debug2: kex_parse_kexinit: first_kex_follows 0debug2: kex_parse_kexinit: reserved 0debug2: kex_parse_kexinit: diffie-hellman-group14-sha1,ecdh-sha2-nistp256,ecdh-sha2-nistp384debug2: kex_parse_kexinit: ssh-rsa,ssh-dss,ecdsa-sha2-nistp256,ssh-ed25519debug2: kex_parse_kexinit: aes128-ctr,aes192-ctr,aes256-ctr,aes256-cbcdebug2: kex_parse_kexinit: aes128-ctr,aes192-ctr,aes256-ctr,aes256-cbcdebug2: kex_parse_kexinit: hmac-sha1,hmac-sha2-256,hmac-sha2-512debug2: kex_parse_kexinit: hmac-sha1,hmac-sha2-256,hmac-sha2-512debug2: kex_parse_kexinit: none,email@example.com: kex_parse_kexinit: none,firstname.lastname@example.org
Be careful that you look at the second set of "kexinit" output - the first set is what the client supports.
And by the way, regarding AES256.... you need to look at security as the sum of all the parts. Using AES256 when you're using a password for authentication is supreme overkill. An attacker will go after your password - they aren't going to break AES256. One is some amount of work, especially if you have a good password. The second is exponentially more difficult. Need to assign risk where it belongs. :)
Unable to negotiate with x.x.x.x port 22: no matching cipher found. Their offer: aes128-cbc,aes256-cbc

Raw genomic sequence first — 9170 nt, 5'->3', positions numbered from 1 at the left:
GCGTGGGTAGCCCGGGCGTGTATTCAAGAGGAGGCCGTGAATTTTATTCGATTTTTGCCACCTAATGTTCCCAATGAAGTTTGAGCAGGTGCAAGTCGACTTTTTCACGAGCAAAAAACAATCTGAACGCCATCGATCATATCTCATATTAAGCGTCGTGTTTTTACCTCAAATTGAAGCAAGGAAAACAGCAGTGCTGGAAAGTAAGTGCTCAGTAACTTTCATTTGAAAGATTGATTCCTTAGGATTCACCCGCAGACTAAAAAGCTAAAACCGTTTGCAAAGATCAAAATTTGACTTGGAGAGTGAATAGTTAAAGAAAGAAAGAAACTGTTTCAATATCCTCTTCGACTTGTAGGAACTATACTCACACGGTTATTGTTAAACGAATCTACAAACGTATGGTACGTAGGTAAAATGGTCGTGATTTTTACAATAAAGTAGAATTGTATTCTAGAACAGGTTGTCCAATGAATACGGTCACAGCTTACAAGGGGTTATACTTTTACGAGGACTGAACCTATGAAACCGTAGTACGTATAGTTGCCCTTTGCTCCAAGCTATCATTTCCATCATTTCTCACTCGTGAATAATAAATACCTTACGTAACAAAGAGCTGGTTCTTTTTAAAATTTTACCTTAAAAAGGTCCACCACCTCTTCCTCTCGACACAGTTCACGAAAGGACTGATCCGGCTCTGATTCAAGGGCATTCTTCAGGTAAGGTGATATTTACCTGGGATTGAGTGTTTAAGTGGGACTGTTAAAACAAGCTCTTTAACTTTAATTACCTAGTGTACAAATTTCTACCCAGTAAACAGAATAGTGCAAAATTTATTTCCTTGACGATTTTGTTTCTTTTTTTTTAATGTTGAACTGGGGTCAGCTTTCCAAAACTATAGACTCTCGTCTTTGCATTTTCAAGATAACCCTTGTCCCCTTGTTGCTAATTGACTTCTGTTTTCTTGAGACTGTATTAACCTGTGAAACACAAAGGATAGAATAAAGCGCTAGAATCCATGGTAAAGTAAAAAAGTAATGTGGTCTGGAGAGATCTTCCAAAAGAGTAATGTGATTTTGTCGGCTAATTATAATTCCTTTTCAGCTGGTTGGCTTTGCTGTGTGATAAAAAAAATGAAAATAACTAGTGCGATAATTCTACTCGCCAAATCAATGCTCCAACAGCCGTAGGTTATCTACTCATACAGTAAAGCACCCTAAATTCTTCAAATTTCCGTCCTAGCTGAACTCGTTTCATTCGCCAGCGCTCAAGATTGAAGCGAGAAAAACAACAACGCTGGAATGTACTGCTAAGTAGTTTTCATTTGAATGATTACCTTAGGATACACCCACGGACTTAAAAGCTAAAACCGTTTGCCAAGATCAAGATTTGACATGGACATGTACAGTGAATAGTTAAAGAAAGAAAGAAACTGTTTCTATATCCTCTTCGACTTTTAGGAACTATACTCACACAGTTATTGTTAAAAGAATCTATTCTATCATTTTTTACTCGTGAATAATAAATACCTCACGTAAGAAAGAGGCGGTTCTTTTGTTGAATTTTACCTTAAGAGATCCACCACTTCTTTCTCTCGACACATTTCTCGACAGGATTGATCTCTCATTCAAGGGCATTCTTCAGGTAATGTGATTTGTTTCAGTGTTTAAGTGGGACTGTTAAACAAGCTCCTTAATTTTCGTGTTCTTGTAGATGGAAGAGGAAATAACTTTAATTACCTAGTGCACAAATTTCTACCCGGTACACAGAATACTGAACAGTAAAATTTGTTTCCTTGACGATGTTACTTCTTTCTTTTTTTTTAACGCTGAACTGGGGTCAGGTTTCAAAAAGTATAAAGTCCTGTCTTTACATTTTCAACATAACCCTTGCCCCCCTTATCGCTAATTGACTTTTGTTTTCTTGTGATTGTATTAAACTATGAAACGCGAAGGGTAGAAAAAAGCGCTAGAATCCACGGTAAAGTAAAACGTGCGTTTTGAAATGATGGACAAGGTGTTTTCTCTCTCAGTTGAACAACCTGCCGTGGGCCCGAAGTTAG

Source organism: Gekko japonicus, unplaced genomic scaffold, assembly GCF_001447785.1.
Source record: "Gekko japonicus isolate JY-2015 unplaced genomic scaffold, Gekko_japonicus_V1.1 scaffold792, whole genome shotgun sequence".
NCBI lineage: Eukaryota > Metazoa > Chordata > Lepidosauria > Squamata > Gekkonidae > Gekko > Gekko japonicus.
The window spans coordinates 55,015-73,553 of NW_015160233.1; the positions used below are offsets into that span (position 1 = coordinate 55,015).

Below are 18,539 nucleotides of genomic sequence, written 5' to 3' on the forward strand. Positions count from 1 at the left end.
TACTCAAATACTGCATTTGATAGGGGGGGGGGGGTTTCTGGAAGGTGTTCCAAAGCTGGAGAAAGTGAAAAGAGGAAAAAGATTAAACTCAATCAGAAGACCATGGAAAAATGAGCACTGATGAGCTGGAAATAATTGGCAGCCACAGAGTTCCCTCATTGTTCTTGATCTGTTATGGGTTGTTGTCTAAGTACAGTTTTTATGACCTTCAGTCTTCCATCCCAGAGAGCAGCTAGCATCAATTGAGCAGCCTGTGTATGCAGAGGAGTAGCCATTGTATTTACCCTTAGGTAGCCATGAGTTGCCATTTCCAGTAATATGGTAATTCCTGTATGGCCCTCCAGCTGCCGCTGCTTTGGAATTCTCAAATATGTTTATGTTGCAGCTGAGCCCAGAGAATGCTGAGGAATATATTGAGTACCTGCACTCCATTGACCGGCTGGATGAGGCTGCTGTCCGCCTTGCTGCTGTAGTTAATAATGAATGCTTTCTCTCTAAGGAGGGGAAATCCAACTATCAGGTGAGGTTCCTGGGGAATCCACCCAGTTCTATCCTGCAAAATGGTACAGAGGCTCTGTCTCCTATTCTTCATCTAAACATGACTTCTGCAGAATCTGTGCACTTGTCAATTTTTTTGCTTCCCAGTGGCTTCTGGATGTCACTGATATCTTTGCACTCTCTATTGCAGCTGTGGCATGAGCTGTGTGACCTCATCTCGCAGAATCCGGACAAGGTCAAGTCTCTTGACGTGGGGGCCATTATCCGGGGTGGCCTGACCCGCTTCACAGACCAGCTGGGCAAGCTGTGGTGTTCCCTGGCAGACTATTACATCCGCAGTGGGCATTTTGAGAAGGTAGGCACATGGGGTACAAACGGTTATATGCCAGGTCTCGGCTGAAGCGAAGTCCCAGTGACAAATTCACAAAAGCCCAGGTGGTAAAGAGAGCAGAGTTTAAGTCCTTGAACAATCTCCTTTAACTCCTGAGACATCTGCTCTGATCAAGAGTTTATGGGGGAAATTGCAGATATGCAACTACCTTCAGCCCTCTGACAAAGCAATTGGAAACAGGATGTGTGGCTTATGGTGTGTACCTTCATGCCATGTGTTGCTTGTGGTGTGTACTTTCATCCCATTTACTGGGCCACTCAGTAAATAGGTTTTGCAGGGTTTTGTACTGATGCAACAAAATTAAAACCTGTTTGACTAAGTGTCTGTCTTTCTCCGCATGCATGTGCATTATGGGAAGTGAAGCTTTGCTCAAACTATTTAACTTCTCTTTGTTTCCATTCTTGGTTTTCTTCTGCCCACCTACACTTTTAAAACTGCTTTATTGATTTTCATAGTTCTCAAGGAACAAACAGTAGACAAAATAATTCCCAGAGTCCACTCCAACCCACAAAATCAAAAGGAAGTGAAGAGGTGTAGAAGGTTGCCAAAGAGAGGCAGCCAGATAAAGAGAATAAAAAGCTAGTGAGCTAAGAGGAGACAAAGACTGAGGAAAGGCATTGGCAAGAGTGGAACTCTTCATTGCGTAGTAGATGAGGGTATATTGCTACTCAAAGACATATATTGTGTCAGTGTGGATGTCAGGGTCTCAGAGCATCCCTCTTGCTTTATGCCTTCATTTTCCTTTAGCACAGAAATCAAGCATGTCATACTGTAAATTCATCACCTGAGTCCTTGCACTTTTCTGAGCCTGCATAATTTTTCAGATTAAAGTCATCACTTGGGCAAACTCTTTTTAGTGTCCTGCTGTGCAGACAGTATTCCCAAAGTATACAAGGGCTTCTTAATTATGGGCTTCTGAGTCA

The ciphers are still compiled in the code and you can force ssh to use them, but they might be left out alltogether in the future. Perhaps it's time AOS supported other ciphers as well? Any recent piece of software that uses openssh is going to have issues connectiong to Aruba devices.
Any update on this?
Aruba has added aes128-ctr to ciphers it offers on recent AOS versions. At least 188.8.131.52, 184.108.40.206, 8.4.x and 8.5.x support it.
AirWave still uses cbc even on recent versions (at least on 220.127.116.11).
Hello... is there any updates on this post?
* This release also adds countermeasures to mitigate CPNI-957037-style attacks against the SSH protocol's use of CBC-mode ciphers. Upon detection of an invalid packet length or Message Authentication Code, ssh/sshd will continue reading up to the maximum supported packet length rather than immediately terminating the connection. This eliminates most of the known differences in behaviour that leaked information about the plaintext of injected data which formed the basis of this attack. We believe that these attacks are rendered infeasible by these changes.
What would be your question? What are you looking for?